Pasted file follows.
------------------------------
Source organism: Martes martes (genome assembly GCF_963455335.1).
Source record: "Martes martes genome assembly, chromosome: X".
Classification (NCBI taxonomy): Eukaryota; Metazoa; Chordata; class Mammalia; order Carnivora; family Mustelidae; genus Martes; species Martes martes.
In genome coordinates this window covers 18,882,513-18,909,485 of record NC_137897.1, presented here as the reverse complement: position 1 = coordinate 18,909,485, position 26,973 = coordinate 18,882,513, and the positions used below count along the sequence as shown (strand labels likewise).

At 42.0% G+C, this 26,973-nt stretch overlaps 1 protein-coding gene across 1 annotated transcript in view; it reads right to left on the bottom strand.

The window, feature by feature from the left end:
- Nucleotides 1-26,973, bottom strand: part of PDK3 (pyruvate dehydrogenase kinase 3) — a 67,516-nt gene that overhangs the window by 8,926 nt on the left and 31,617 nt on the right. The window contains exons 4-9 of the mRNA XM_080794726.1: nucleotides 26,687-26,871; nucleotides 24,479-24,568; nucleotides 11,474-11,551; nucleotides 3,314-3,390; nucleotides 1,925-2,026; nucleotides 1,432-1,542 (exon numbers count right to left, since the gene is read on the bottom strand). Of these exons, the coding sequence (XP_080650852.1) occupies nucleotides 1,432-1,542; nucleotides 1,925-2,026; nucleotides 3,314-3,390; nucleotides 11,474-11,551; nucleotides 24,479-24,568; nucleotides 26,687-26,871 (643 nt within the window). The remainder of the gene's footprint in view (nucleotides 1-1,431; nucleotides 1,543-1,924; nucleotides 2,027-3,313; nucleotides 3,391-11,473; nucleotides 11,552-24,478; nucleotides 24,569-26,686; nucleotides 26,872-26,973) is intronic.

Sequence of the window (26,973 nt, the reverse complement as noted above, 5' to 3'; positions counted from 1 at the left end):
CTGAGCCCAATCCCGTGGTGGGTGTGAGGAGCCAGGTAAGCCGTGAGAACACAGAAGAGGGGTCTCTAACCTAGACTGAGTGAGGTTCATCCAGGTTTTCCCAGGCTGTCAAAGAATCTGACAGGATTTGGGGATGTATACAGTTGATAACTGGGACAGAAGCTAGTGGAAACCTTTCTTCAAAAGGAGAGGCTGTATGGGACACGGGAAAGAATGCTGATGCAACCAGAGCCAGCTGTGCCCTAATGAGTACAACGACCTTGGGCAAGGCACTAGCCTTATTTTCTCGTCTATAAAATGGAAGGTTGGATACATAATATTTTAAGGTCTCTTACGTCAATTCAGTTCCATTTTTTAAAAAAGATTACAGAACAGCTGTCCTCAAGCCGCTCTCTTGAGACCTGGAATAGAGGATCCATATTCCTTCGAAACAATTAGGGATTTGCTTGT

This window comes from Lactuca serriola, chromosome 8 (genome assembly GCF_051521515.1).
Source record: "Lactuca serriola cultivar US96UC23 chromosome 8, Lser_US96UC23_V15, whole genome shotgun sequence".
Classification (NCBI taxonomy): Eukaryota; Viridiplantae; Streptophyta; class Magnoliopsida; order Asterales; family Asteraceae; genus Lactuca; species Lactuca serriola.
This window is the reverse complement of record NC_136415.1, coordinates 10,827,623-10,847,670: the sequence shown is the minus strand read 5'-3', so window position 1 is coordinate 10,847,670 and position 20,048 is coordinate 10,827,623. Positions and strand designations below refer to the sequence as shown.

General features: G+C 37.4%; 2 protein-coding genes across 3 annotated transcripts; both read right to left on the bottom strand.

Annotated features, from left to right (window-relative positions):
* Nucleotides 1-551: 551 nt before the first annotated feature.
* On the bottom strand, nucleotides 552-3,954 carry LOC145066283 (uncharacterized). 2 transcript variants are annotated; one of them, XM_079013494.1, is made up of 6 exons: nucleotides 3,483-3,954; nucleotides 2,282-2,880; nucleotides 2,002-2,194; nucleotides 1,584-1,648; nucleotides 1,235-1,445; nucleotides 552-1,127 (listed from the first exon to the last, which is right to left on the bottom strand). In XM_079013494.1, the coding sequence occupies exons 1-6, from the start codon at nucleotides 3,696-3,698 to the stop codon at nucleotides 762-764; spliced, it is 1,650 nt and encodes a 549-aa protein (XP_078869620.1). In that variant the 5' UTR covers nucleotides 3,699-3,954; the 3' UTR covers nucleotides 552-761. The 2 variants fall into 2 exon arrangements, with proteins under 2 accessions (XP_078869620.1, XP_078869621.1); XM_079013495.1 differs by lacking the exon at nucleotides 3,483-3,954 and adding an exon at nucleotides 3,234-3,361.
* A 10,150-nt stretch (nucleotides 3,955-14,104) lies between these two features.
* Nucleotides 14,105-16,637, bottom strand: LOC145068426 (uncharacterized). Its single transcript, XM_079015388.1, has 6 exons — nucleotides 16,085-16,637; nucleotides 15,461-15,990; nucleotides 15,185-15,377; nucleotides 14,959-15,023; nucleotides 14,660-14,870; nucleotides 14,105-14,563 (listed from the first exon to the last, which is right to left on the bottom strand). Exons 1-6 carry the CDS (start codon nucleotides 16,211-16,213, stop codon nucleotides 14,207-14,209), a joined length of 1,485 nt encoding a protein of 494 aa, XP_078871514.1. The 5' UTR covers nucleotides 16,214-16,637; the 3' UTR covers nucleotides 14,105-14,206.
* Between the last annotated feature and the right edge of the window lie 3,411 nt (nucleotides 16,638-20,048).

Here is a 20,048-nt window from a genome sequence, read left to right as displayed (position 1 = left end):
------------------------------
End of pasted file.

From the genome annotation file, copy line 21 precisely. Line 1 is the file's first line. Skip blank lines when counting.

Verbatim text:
Here is a 20,048-nt window from a genome sequence, read left to right as displayed (position 1 = left end):